But you got better at it the more you did it. This is called trial and error and it’s the best way many people learn. Just do it yourself, make mistakes, and learn from those mistakes. Nobody said, “Well, you made too many mistakes. This is proof you are an unreliable driver and we cannot ever trust you to do any better.”

Broadly speaking, science is no different. Think of how simple driving a car is now for you. Yet you made mistakes in the beginning anyway. Now think about a mathematically and logistically complex scientific experiments can be, involving highly technical measurements and calculations taken over years with thousands of variables. Then that mountain of data has to be analyzed by (one hopes) very smart people with years of education and training. But they are still, after all is said and done, just humans. 

Does anyone really expect that there will never be any errors in work like this? It’s naive to think so. 

But then someone else comes along — other scientists — and they take a new look at old data (as with Paxil) or they design a new study which uses better, more modern methods than an older study. 

This trial and error, the catching of old mistakes, is a sign that all is working as it should in the world of science. And some science is easier to quantify, which probably partially accounts for much of the high error rates in the psychology papers mentioned above.

The hard sciences — chemistry, much of physics, etc. — are relatively easy when it comes to getting more exact measurements.  You have known constants and specific end points which you can measure. In the simplest terms, say you wanted to test a substance to see if it turns water blue. You gets the substance, some water and you put the substance into the water. Does it turn blue? That is the end point.  Simple.

But the social sciences, psychology and psychiatry included, can be difficult to quantify because you are relying on self-reported behaviors and feelings. Does this drug make you feel less nervous? Well, that would depend on the person and how they define “less nervous.” Some people are nervous all the time. Some people tell researchers what they think that researcher wants to hear.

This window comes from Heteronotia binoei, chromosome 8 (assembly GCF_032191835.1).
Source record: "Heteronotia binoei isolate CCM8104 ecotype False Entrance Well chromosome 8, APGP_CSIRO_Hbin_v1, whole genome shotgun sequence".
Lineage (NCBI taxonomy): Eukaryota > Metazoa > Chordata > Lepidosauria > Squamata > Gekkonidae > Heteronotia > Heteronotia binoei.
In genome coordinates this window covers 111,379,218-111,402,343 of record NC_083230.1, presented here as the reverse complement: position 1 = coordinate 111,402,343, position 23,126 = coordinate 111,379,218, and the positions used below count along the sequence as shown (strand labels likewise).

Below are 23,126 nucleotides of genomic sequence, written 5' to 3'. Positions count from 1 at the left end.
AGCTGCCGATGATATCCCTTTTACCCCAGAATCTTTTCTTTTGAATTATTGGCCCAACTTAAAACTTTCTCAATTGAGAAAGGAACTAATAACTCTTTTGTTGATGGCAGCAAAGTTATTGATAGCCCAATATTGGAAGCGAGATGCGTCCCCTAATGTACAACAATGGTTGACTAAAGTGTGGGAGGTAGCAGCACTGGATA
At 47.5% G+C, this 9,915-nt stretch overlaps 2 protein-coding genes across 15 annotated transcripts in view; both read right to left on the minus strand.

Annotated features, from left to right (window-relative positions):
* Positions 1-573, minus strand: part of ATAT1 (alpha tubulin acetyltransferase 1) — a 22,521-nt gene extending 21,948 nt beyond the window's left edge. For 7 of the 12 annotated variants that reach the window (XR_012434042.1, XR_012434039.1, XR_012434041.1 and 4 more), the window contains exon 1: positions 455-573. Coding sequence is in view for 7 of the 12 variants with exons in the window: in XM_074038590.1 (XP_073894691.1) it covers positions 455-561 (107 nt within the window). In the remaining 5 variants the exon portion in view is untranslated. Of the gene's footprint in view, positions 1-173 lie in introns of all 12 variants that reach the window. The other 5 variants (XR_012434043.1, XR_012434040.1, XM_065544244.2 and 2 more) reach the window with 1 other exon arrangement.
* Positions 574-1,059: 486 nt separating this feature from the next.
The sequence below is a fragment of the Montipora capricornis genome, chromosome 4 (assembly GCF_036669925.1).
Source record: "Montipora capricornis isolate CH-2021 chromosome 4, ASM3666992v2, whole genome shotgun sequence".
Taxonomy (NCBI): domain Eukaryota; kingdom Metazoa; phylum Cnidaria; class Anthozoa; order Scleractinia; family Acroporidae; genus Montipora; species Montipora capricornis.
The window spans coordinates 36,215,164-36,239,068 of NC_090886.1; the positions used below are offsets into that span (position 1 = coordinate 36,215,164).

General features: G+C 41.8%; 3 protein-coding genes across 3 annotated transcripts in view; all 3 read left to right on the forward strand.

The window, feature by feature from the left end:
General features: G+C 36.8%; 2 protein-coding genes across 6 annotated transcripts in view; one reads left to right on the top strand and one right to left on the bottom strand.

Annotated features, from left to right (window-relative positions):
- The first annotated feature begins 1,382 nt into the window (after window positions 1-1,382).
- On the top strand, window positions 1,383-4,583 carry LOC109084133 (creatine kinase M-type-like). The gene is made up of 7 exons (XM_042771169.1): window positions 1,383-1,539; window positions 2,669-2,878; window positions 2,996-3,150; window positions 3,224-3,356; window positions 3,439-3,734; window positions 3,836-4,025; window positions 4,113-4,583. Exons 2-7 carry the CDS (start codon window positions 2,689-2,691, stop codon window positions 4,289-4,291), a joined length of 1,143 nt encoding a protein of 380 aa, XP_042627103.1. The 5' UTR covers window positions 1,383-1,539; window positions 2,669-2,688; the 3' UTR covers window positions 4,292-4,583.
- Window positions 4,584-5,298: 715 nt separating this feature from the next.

Many people — a very great number of people — are susceptible to the placebo effect. You give someone a pill that is nothing but sugar and tell them it’s to increase their energy. Viola! Many people will say they have more energy because they believed the pill is an energy pill. Just believing something is enough to make some people feel as if it is true. Some of those people might even show physical symptoms which suggest they are less sluggish despite the fact that they were only given a sugar pill. The mind’s effect on the body can be incredibly powerful.

Also, it can be difficult to design experiments with humans when it comes to psychiatric issues because you are playing science with people’s mental health, broadly speaking. Suicidal people, for example, deserve the best treatment available. They cannot be dropped into some study where some suicidal people are given something scientists think might help them not kill themselves, and others are given nothing, just to compare the suicide rates of the two groups.

However, advances in brain imaging are moving at an incredible pace. The day is coming when brain scans can be used on a regular, relatively low-cost basis to actually measure whether a person is happy or depressed or telling a lie. They are already being used to measure what effects advertisements have on the brains of the people who see them and judge which types of ads are better at causing the positive feelings that businesses hope will cause you to take that extra step to actually purchase their product.